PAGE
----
First grade summer work
Your child has been immersed in rich literacy experiences all year long. You can continue this in many informal ways during the summer. A Lower School ritual is DEAR time. DEAR is an acronym that stands for Drop Everything And Read. You can start your own DEAR time at home this summer. Maybe after lunch or camp or a long day at the beach, have a quiet DEAR time where everyone finds a comfy spot with a book. You can read to your child, have your child read to you, or you can both have a quiet moment with your own books. Children will copy what they see their parents do, if you read, they will want to.
Ask your child questions as you read to them. What was your favorite part of the story? Why? Who was your favorite character? Do you think this is a true story? How did the main character change from the beginning to the end?
Create authentic writing experiences. Postcards, signs, thank you cards, letters to relatives, labels, shopping lists, guest lists, etc… Create plenty of opportunities for your child to pick up a pen, pencil, marker, or crayon and practice their sound/symbol skills.
Audiobooks are wonderful for long trips. The Joukowsky Family Library has a collection of ebooks. Your public library may also have audiobooks/online audiobooks on loan. Epic! Unlimited Books for Kids is an app that has interactive stories.
Lexia Core 5
This summer your child will have the opportunity to use Lexia Core 5 at home. Lexia (Core 5) is a literacy app that our first and second graders use at school. The scope and sequence of skills is very similar to the one we use in our classrooms.
It is not required that students use the program at home, but we wanted to offer it as one way for students to practice skills over the summer. Levels 1-5 will provide appropriate review/challenge for most kindergartners. Students should not go beyond level 5 as activities may become frustrating and too difficult. Students will complete a quick assessment when they first login. If they are then placed at Level 5 or higher, they can complete one level, if they want. Please make sure students complete the assessment independently so they can be placed at a level that is matched to their skills. Students should be able to work on the activities independently, although logging in and navigating the program may require some adult assistance.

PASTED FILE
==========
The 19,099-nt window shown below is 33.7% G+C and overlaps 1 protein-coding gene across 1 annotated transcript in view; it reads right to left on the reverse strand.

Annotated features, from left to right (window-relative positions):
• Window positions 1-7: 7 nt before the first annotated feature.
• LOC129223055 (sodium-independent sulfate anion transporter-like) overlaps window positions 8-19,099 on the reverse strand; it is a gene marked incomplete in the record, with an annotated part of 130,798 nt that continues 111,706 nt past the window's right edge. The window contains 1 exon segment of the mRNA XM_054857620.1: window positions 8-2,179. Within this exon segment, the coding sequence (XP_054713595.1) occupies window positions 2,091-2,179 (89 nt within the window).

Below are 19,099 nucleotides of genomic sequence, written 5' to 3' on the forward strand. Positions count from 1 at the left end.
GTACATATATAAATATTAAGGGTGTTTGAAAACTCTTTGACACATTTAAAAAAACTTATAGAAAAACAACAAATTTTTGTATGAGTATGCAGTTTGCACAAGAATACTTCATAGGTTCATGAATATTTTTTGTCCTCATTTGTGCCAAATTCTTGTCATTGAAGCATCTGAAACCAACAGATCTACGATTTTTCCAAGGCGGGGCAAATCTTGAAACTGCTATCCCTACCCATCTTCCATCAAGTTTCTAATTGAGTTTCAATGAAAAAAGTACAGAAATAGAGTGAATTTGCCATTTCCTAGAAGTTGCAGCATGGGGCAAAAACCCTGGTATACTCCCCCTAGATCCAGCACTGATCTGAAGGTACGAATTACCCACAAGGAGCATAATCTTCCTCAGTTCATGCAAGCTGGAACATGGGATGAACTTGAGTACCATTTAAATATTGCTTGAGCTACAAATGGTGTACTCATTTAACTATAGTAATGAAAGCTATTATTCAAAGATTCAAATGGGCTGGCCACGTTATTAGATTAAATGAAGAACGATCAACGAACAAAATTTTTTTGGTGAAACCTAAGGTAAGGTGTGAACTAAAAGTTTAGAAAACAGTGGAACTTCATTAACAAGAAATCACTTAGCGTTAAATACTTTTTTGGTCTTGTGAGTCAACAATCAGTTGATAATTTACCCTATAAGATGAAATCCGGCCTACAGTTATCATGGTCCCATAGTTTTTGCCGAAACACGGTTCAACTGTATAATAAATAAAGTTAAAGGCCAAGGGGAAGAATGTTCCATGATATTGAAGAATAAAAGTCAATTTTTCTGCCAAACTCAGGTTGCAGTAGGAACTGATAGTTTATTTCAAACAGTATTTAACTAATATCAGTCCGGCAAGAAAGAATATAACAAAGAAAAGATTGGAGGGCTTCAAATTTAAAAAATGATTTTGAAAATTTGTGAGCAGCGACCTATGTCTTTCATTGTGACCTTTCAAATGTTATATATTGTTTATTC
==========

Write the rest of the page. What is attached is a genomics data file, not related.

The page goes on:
As always we encourage you to read to your children daily. Games that play with sounds like rhyming and alliteration are also great early literacy activities.
You can download directions on how to download Lexia Core 5. You will use Marlon Henry's email as the teacher email:
username: 2028firstinitiallastname (ie 2028swelsh for Siobhan Welsh)
Please feel free to contact Marlon Henry at email@example.com if you have any questions.
Over the summer, the main thing to do with your graduating kindergartner is to talk about numbers and make them part of your everyday life. Activities like measuring when baking, counting how many worms you find in the garden, and determining the number of minutes or hours you are doing an activity are all ways you can do this.
For those looking for additional resources, the following are recommended. These are meant to be joyful experiences and not daily practice:
Make 10 Go Fish
Materials: Deck of Number Cards 0-10 (four of each) or standard deck of cards with only numbers 1 (ace) - 9 included.
Players: 3 to 4
How to Play: The object of the game is to get two cards that total 10.
1. Each player is dealt five cards. The rest of the cards are placed face down in the center of the table.
2. If you have any pairs of cards that total 10, put them down in front of you and replace those cards with cards from the deck.
3. Take turns. On a turn, ask one player for a card that will go with a card in your hand to make 10.
4. If you get a card that makes 10, put the pair of cards down. Take one card from the deck. Your turn is over. If you do not get a card that makes 10, take the top card from the deck. Your turn is over. If the card you take from the deck makes 10 with a card in your hand, put the pair down and take another card.
5. If there are no cards left in your hand but still cards in the deck, you take two cards.
6. The game is over when there are no more cards.
7. At the end of the game, make a list of the number pairs you made.
Make Ten Concentration
Materials: Deck of Number Cards 0-10 or standard deck of cards with only numbers 1 (ace) - 9 included.
Players: 1 to 3
How to Play The object of the game is to turn over and collect combination of cards that total 10. 1. Choose 10 (or more) pairs of ten to use. Arrange the cards face down.
2. Take turns. On a turn, turn over one card and then another. If the total is 10 (i.e. “6 plus 4 is 10”), take the cards. If the total is not 10, find the total (i.e. “4 plus 3 is 7. This is not 10.”). The next person then gets a chance to go.
3. Place each of your card combinations of 10 in separate piles so they don’t get mixed up.
4. At the end of the game, make a list of the number combinations for 10 that you made.
Addition War - Play the standard card game of war, but put down 2 cards at a time and find the sum. The player with the greater sum gets to take all the cards
http://bedtimemath.org - this is a great site which offers daily math problems that you can incorporate into your family’s routine.
http://illuminations.nctm.org/Activity.aspx?id=3565 - this is a site that will allow students to practice using a ten frame, a device that they used throughout Kindergarten.
General math skills:
Number bond practice:
Counting and representing numbers to 100: